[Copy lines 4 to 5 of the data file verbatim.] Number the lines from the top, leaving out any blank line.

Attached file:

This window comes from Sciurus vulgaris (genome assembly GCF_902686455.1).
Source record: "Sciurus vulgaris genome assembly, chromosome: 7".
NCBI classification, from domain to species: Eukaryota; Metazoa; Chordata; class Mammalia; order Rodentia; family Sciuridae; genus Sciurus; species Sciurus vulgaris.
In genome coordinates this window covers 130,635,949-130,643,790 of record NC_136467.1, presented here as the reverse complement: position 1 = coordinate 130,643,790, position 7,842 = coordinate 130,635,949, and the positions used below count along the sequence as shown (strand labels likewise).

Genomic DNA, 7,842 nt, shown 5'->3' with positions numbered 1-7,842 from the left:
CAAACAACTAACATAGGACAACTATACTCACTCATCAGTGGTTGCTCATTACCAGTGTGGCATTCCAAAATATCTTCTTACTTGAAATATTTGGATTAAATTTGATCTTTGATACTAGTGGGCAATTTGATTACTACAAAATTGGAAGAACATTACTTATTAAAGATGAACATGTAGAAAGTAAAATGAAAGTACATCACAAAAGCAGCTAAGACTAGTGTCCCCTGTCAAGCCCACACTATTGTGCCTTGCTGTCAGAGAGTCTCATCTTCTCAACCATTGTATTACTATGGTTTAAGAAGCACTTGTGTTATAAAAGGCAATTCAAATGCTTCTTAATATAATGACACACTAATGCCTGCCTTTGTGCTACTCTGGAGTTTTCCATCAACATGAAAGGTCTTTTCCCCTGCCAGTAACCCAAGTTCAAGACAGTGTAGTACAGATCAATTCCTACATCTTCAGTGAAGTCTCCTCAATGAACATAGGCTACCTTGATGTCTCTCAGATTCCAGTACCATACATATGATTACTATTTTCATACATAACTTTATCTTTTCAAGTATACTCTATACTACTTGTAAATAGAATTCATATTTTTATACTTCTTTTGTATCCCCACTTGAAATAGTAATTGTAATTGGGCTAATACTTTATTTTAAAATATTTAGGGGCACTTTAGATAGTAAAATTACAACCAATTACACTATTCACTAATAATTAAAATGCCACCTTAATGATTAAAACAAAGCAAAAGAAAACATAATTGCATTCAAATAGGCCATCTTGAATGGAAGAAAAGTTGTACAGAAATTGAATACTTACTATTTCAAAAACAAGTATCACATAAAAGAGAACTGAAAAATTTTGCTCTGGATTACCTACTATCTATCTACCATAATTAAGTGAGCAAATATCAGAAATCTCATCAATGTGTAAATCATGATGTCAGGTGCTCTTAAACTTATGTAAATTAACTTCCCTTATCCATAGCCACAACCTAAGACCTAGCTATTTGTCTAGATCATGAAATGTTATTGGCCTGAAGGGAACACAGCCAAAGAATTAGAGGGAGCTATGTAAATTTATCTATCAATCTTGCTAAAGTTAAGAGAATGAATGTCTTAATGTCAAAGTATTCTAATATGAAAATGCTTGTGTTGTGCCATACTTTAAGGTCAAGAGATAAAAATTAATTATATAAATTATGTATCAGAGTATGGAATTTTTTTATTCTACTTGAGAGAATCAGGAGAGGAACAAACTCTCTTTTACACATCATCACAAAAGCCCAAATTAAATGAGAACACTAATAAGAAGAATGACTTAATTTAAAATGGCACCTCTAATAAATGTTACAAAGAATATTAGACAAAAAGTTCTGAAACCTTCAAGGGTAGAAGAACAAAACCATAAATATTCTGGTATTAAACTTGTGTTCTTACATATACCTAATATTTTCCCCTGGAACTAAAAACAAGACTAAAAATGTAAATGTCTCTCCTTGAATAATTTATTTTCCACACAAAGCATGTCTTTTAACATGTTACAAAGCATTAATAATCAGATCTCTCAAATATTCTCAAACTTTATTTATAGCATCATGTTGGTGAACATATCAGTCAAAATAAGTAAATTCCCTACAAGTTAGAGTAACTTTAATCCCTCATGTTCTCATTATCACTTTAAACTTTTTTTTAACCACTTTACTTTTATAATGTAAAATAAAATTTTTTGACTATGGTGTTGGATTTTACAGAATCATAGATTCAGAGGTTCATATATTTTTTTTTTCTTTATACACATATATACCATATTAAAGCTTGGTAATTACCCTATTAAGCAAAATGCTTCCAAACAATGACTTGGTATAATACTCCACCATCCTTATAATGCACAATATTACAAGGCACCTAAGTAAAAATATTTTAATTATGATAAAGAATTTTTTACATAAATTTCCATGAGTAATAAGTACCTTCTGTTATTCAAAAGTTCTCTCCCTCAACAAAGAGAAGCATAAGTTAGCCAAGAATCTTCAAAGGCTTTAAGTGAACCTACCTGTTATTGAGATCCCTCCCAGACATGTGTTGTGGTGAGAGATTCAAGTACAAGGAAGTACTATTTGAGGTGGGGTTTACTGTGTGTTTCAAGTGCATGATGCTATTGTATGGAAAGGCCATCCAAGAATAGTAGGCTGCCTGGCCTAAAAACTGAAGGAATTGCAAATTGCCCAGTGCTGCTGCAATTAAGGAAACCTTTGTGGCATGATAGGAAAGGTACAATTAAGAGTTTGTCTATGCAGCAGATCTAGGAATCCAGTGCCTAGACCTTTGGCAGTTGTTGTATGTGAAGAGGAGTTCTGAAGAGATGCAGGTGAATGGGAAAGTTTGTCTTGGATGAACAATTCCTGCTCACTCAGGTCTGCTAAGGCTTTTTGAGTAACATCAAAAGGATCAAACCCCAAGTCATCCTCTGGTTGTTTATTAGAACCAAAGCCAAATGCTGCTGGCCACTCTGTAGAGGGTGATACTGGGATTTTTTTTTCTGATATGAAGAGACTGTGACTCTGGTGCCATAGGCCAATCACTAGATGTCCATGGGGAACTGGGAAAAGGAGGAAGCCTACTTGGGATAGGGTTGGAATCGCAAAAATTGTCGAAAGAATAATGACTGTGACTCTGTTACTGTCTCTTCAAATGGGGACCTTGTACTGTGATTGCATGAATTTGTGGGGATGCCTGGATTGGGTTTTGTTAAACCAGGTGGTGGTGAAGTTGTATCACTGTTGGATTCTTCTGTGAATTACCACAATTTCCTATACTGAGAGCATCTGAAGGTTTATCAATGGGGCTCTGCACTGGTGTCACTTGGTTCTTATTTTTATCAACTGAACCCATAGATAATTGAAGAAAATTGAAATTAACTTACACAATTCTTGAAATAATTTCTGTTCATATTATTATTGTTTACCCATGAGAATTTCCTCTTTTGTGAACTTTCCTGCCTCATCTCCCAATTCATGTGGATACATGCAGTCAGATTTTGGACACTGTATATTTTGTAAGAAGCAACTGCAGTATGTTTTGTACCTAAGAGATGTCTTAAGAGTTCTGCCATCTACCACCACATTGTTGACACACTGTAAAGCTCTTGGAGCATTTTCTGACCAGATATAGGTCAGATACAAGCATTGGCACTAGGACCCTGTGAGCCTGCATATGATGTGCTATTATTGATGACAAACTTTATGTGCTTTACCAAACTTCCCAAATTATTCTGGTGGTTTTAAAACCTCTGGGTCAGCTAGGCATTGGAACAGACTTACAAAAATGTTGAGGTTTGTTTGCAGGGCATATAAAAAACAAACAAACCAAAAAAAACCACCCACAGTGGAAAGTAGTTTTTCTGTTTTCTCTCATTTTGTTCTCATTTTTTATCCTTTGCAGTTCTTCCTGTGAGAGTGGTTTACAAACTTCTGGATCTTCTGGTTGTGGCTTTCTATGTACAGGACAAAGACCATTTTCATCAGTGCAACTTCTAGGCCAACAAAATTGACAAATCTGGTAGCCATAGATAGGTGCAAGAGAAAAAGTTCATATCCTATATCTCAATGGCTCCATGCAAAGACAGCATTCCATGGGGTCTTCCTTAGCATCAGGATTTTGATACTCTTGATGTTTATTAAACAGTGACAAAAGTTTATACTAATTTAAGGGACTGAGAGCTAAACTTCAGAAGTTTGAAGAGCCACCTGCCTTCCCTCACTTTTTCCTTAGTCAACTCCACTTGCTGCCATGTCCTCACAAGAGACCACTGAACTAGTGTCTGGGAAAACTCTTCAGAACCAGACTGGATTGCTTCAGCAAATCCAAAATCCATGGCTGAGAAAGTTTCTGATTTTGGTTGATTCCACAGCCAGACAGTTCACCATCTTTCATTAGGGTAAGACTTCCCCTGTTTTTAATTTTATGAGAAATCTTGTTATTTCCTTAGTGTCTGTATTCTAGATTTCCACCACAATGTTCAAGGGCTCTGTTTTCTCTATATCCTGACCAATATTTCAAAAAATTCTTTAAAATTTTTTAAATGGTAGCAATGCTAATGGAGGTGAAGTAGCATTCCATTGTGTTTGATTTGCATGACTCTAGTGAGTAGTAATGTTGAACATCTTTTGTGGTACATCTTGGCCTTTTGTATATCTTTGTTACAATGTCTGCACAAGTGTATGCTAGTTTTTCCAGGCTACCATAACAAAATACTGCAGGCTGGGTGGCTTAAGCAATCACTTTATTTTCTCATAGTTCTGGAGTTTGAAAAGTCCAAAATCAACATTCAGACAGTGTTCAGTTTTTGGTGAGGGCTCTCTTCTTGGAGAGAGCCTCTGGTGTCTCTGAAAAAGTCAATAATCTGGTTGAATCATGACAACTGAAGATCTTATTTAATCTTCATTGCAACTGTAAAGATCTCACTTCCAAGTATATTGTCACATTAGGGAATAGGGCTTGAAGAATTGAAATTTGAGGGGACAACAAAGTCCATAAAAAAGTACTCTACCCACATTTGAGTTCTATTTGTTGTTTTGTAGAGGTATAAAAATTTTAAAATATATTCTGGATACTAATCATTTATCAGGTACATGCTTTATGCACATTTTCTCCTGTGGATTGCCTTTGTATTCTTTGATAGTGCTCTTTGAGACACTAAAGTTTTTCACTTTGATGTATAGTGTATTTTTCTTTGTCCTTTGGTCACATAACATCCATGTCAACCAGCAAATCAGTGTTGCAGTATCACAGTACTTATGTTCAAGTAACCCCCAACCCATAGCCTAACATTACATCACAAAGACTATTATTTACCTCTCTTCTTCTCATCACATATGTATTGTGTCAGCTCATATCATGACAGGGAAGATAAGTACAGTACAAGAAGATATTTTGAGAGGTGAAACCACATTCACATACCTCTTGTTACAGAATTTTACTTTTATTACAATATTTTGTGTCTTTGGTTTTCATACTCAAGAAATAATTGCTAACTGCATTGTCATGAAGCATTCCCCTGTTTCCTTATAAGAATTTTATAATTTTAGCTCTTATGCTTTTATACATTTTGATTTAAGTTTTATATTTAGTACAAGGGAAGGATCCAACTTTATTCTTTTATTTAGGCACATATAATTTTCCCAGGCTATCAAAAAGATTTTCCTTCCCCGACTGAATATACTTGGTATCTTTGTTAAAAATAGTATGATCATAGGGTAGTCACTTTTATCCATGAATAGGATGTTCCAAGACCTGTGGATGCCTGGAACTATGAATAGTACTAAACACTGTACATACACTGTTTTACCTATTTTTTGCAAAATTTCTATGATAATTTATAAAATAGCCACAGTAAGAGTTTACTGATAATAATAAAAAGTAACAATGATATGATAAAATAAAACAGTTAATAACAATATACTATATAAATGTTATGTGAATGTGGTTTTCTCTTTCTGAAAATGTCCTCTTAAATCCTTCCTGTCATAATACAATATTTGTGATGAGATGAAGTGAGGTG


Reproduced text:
In genome coordinates this window covers 130,635,949-130,643,790 of record NC_136467.1, presented here as the reverse complement: position 1 = coordinate 130,643,790, position 7,842 = coordinate 130,635,949, and the positions used below count along the sequence as shown (strand labels likewise).

Genomic DNA, 7,842 nt, shown 5'->3' with positions numbered 1-7,842 from the left: